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Why get involved?

Jibraan Chohan tells us about the impact of student societies on his life at uni

Before entering university, my elder sister put so much emphasis on all the wonderful and crazy memories she had made through joining university societies. I thought she was stretching the idea, to make transitioning into university seem more bearable, however, she was painfully correct. If I did not join any societies at City University, my university experience (particularly in the first year) would have been very different, for the worse.

University societies are a great place to find like-minded individuals who congregate together to express their common love and interest over whatever the society is about. That is the amazing part of it; it can be absolutely anything. With freshers fair, you are spoilt for choice by all the possible adventures you can undertake whilst at City – not only to mention all the goodies you get walking through the maze-like stalls.

The three societies that defined my first-year society experiences were the Mountaineering society, the Law Society, the Pro Bono Society; each giving me very different but equally memorable experiences. These societies have collectedly discovered hidden talents, built up my skills for employability, and provided a good networking bubble to build upon from.

Mountaineering Society

Law degree not enough of a challenge?

I stumbled upon the Mountaineering Society by accident when I made a wrong turn at freshers fair and convinced my friends to sign up. Shortly after we received emails about going rock climbing at the Mile End Climbing Wall and me and my friends saw that as an opportunity we could not pass up. Upon arriving at the place, we were given an induction and the society leaders explained to us the various areas, the climbing techniques, and different types of rock climbing (including bouldering and free solo climbing). Going rock climbing weekly posed as a very good bonding exercise for me and my new friends and also introduced me to a range of new people from different years and courses I would never have met otherwise. Bouldering also taught me endurance and resilience and was a creative way to get a workout in and build on that upper body strength too, help to keep me fit when I could not always go to a gym. This society has taught me various skills and formed new interests which I have even listed on my CV as extracurricular activities. I have spoken about rock climbing in every interview I have had, and the interviewers appeared highly impressed to see skills and interests outside of academics to show a well-rounded individual, helping me achieve internships and work experiences.

Pro Bono Society

The most memorable experience the Pro Bono Society gave me was an organised trip to Thorpe Park’s Fright Night! The majority of those in attendance were other first-year law students so it allowed me to introduce myself to my peers outside of the world of academics and make some new friends! On that trip, I met some extremely talented people, one of whom painted my face into a 3-D skull on the coach ride there as I was not in a costume. These same people I met travelled through the law degree by my side, in my various lectures, tutorials, and elective modules. Trips like this allow you to connect to your peers in a more friendly way, breaking the ice and allowing you to expand your social bubble so you would never feel alone regardless of what tutorial group you are in or whatever elective modules you decide to choose. These are the same people who you study alongside, revise together, and provide general support to. I cannot stress enough how grateful I am that I went on this trip, not only was it an adventurous day out, it allowed me to introduce myself to my fellow freshers in a carefree manner. Nothing breaks the ice and secures lasting friendships like screaming in terror plummeting down roller coasters!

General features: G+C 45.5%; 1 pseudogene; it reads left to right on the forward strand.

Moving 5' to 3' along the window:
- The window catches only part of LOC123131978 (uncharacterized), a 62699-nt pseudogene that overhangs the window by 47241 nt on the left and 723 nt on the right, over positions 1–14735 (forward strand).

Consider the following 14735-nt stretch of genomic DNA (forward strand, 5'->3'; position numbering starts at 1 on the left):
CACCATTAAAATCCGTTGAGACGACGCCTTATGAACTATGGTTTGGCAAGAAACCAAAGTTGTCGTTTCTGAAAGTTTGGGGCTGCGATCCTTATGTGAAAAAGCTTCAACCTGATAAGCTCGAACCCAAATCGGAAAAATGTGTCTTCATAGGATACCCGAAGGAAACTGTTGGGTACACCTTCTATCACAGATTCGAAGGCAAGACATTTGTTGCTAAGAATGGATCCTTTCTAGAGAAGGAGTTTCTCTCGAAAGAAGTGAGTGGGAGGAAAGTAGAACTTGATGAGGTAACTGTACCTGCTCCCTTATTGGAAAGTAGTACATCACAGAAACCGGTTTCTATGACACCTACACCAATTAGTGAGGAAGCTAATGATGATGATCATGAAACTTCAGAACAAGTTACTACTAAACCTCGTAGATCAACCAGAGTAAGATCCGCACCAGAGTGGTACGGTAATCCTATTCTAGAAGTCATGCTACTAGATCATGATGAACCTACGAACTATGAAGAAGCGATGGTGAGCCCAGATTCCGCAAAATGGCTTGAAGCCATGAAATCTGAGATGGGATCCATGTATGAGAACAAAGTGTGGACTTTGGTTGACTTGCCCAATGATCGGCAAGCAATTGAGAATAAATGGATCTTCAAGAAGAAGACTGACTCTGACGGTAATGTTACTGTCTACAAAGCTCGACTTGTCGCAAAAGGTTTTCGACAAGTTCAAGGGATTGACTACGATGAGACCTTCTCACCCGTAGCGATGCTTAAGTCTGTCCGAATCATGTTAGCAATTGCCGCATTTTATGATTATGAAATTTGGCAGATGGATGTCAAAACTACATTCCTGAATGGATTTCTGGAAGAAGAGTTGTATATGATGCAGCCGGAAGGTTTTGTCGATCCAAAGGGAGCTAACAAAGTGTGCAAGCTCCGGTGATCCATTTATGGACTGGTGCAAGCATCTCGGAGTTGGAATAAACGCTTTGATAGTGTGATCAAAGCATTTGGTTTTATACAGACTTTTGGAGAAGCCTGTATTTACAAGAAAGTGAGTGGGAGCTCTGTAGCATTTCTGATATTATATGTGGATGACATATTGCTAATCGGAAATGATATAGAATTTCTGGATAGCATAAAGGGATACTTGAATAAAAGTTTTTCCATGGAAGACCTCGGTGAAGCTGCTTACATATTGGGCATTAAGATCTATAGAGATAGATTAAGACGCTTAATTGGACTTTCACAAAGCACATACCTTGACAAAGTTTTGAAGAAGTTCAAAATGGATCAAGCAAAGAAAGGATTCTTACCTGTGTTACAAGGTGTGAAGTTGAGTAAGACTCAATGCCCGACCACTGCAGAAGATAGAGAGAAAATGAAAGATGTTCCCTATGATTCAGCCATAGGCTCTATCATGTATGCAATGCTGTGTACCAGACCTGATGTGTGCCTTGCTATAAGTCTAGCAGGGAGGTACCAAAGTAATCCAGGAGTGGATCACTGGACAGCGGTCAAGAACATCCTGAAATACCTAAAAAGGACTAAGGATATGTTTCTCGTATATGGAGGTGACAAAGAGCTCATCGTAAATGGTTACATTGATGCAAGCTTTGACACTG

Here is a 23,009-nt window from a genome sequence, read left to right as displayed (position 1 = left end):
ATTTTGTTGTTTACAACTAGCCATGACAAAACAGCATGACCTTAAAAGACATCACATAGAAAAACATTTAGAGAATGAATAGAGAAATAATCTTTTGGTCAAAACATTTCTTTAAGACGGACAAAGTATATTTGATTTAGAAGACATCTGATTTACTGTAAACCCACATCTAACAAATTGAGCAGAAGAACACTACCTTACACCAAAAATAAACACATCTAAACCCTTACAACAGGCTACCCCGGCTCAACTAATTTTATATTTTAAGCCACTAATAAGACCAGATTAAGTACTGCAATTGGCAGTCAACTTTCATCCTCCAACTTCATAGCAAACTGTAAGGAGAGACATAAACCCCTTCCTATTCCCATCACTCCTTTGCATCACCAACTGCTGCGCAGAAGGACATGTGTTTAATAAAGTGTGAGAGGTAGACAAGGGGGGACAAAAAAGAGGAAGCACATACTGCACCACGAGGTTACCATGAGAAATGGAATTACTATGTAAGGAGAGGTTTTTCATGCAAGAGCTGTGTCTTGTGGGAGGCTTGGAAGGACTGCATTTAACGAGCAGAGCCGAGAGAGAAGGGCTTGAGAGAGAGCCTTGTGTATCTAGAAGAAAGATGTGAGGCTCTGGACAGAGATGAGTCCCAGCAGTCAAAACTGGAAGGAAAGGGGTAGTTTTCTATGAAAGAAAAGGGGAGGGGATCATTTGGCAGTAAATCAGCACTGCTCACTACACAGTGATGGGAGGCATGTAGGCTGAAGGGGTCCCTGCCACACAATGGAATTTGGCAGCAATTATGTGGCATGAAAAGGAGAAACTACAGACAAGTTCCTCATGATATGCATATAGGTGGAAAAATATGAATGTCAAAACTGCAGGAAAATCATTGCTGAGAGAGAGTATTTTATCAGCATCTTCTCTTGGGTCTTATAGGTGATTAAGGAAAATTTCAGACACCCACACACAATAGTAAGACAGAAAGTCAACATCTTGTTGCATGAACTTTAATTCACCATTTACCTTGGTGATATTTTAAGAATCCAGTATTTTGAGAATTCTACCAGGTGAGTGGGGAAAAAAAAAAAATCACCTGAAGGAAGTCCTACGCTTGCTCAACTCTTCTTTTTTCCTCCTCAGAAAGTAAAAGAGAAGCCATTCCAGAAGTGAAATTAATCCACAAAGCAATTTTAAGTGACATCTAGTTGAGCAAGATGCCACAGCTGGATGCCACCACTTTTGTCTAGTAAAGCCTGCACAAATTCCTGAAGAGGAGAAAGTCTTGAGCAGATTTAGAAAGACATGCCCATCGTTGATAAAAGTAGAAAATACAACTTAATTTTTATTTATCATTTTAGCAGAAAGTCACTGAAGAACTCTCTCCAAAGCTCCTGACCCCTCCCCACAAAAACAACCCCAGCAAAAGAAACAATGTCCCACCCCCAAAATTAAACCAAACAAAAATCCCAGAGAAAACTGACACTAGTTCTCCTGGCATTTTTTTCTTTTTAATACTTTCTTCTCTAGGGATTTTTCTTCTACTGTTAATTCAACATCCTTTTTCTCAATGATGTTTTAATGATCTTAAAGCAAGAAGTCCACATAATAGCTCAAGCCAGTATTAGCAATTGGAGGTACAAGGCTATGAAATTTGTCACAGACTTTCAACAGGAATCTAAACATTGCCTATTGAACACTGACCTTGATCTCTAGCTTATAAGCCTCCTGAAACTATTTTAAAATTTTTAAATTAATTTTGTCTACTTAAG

The Law Society

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The Law Society has been the most significant society to me. This society has provided various educational sessions, revision groups, and legal lectures with guest speakers. The most notable experience was the annual law ball! This prestigious black-tie event was my favourite moment of first year. From the three-course dinner to dancing away on the dancefloor, followed by an amazing after party; the atmosphere of the night was unearthly. This event takes place at the beginning of April and is a great way to celebrate the end of your academic year before you get to the intense revision for your end of year exams.

Also, I have further had the pleasure of hosting an event with the law society about LawTech. Being given the authority to run an event with the support of the Law Society has benefitted me in various ways. It has allowed me to network effectively and make contacts with partners at prestigious law firms and has provided me with experience to list on my CV, thus making me appeal more to employers and building up my experiences.

Societies are a great addition to university experiences, and I would highly recommend getting as involved as you can! They give you memories you will cherish for the rest of your life in addition to teaching you various skills and enhance your employability. Societies will also allow you to network internally within the university as well as connecting with other professionals throughout the industry. They also allow you to explore new sides to yourself, develop skills, and go through experiences you may not have thought you would do!

Many thanks to Jibraan Chohan, who graduated from the LLB programme at City in July 2020 and is going on to do an LLM LPC. Jibraan says: 'I am happy to be able to share my experiences at City and I hope you find what I have to say beneficial for you and your time here!'